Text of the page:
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“So I would have no objection if we picked out a country that is a likely suspect and bombed some oil fields, refineries, bridges, highways, industrial complexes, airports, military bases, and anything else that is of great value but doesn’t shelter innocent civilians. If it happens to be the wrong country, well, too bad, but it’s likely it did something to deserve it anyway. Or would in the future. And its leaders, as well as other troublemakers, would get the message: Terrorism is too costly a game.

President Clinton says we should be cautious about placing blame or taking action. OK. But when the time comes for punishment, it wouldn’t be an eye for eye. That’s just a swap. We should take both eyes, ears, nose, the entire anatomy. That’s how to make a lasting impression.”

Mike Royko, April 21, 1995, Chicago Tribune

 

I remember that morning. I was ironing my clothes for my night shift at the Olive Garden. I remember Connie Chung breathlessly telling me through the television that men of a “Middle Eastern hue” had been seen fleeing the scene. Between the lines she spoke was the clear message: The war in the Middle East has finally come to the United States. The coverage that day was relentless—they told me about Beirut, they told me about Islamic Jihad, they told me that clusters of Arabs lived in Oklahoma, they told me how to spot suspicious Arabs in my neighborhood. Soon after began the talk of retribution. Later, in September 2002, they would tell me that Timothy McVeigh had met with Iraqis, of course, and that Saddam’s own army—clearly—had planned it all. Chung and Royko were gone, but their colleagues had the same message: We should seek that retribution, now. Afghanistan had already paid with its eyes, ears, and noses—its entire anatomy—for NYC; now, Iraq must pay for Oklahoma City.

If the retribution counter started in April 1995, it reached the Royko-specified end in April 2004, when the city of Fallujah was erased under Operation Vigilant Resolve—“the OKC decade,” if you will.

Some may remember April of 1995 as a particularly terrifying time. The Unabomber was terrorizing The New York Times and The Washington Post and the U.S. Postal Service, demanding that the news outlets publish his manifesto. Waco was still smoldering in the nation’s unkempt backyard. This was the heyday of ethnically white “domestic” terrorism. By the end of that decade—by 2001—we collectively forgot all “domestic” terrors, and all colors bled into one: brown.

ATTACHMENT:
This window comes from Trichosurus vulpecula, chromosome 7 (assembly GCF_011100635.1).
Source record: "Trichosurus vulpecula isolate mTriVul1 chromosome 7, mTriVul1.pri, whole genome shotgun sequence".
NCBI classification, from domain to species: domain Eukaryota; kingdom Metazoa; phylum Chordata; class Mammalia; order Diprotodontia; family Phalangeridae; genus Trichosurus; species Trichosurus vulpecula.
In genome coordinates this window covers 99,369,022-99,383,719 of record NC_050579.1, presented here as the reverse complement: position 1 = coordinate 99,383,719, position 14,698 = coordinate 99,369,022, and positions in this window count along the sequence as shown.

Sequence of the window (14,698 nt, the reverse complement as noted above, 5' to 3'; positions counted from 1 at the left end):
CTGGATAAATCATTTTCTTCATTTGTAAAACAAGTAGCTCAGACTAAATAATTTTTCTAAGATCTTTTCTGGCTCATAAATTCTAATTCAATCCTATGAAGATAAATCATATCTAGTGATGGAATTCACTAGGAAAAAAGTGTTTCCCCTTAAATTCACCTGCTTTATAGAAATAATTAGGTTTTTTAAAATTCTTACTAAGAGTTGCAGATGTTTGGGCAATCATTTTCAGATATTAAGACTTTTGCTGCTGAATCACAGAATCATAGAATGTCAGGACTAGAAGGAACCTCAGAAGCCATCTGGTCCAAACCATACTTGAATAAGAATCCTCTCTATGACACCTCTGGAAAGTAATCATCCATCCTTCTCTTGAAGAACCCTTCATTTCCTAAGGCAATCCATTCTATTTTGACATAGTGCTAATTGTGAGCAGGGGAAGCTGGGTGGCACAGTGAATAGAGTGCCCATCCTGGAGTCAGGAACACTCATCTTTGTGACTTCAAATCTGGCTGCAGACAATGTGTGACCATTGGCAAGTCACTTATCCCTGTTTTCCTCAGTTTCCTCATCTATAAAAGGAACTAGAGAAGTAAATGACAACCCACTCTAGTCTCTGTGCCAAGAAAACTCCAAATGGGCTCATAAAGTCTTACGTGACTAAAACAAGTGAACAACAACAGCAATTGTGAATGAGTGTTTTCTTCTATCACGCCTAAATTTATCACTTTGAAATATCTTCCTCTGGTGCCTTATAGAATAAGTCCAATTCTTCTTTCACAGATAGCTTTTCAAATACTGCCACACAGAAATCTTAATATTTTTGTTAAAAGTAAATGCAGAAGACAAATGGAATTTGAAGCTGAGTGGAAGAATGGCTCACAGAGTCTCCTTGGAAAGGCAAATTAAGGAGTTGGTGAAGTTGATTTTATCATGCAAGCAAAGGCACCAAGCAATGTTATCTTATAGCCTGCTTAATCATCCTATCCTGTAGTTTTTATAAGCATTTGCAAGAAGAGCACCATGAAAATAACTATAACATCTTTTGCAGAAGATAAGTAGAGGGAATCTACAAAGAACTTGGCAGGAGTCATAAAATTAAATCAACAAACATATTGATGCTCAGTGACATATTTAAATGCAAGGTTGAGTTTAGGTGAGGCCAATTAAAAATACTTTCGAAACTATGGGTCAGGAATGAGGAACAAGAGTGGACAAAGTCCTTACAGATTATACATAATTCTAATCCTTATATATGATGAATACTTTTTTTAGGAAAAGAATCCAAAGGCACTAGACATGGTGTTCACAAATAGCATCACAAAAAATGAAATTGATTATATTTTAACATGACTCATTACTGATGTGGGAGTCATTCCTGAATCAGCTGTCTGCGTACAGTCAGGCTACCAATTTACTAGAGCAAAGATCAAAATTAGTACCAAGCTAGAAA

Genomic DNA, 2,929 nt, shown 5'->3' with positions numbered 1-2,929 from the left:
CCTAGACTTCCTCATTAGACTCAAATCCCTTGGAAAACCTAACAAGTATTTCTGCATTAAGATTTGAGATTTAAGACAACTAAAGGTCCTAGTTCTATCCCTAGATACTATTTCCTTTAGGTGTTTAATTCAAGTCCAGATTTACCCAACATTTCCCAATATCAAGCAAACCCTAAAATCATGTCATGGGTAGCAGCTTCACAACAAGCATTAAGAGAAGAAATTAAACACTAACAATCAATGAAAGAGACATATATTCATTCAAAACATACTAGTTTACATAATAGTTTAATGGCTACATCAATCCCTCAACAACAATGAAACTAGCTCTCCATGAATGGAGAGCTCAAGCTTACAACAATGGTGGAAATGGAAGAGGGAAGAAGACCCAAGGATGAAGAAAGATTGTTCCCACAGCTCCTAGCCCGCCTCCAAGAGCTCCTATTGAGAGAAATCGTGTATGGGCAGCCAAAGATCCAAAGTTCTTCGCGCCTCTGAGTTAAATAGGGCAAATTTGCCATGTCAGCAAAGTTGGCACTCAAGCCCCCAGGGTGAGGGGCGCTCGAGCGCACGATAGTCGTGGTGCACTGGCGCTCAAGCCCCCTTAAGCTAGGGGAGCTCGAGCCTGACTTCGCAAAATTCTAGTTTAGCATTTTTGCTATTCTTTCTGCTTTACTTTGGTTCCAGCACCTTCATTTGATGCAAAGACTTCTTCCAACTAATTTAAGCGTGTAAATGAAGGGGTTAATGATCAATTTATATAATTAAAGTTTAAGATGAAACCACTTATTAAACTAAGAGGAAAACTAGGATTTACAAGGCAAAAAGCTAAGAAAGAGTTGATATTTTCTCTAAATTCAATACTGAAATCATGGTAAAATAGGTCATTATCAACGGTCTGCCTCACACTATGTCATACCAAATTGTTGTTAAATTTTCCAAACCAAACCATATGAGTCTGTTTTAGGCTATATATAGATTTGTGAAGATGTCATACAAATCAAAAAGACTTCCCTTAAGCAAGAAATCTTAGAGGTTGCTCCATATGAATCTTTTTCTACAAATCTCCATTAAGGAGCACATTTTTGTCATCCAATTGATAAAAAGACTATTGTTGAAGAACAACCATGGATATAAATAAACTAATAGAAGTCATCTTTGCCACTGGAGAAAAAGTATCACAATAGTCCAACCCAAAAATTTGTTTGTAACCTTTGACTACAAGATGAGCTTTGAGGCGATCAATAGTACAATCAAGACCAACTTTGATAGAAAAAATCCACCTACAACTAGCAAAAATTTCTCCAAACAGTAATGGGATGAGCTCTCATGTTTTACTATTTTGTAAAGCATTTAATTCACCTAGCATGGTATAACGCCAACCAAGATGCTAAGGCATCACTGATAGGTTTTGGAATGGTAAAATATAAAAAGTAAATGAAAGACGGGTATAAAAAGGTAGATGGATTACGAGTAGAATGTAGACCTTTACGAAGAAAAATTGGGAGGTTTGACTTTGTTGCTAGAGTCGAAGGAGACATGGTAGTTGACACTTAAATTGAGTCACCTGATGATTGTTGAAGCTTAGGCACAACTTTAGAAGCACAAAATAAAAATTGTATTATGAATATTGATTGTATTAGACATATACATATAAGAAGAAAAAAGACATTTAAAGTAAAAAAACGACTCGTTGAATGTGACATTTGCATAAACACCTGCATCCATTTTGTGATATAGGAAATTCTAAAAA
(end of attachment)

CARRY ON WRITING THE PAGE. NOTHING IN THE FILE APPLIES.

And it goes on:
If McVeigh is remembered now, he is recalled as a counter-example to the perniciousness of Islamophobia— the white Christian terrorist. This account—the liberal equivalent of balancing ledgers—sits uneasily with me, as it keeps the terror of the mid-1990s out of our lives, shunted to the edges of political and social awareness. Even as a Christian terrorist, a veteran of the Gulf War, McVeigh remains an outsider, an anomaly. And this is why: to make McVeigh one of “us” is to make Nidal Malik Hasan into one of us, as well. This is not a step that comes easily for any of us. Hence, in our recollection of the 1990s, we would rather forget McVeigh. This cultural amnesia “helps” us in other ways—the war is never here, the colony is always at the edge, and the drones that kill civilians there do not need to be made accountable. Historian Bruce Cumings has called this type of amnesia “buried history,” wherein a “hegemony of forgetting” determines which particular aspects of the present recall specific pasts. Awash as we are in a celebration of all things “retro,” the politics of remembering nevertheless remains out of our view.

The ’90s in America were a decade of terror inside—from race riots to postal bombs to mass murders. But it was also a decade full of terror on the outside—the Gulf War, the rapid abandonment of Afghanistan, the rise of the Taliban, the conversion of Pakistan into a political pariah state at the mercy of the International Monetary Fund and the World Bank (to note only the world of the Middle East and South Asia). To remember the 1990s is to fully comprehend the geo-political territoriality named “Af-Pak” (Afghanistan-Pakistan) by the Obama Administration in 2009. To argue that the decade following 2001 was a break is our own particular amnesia.

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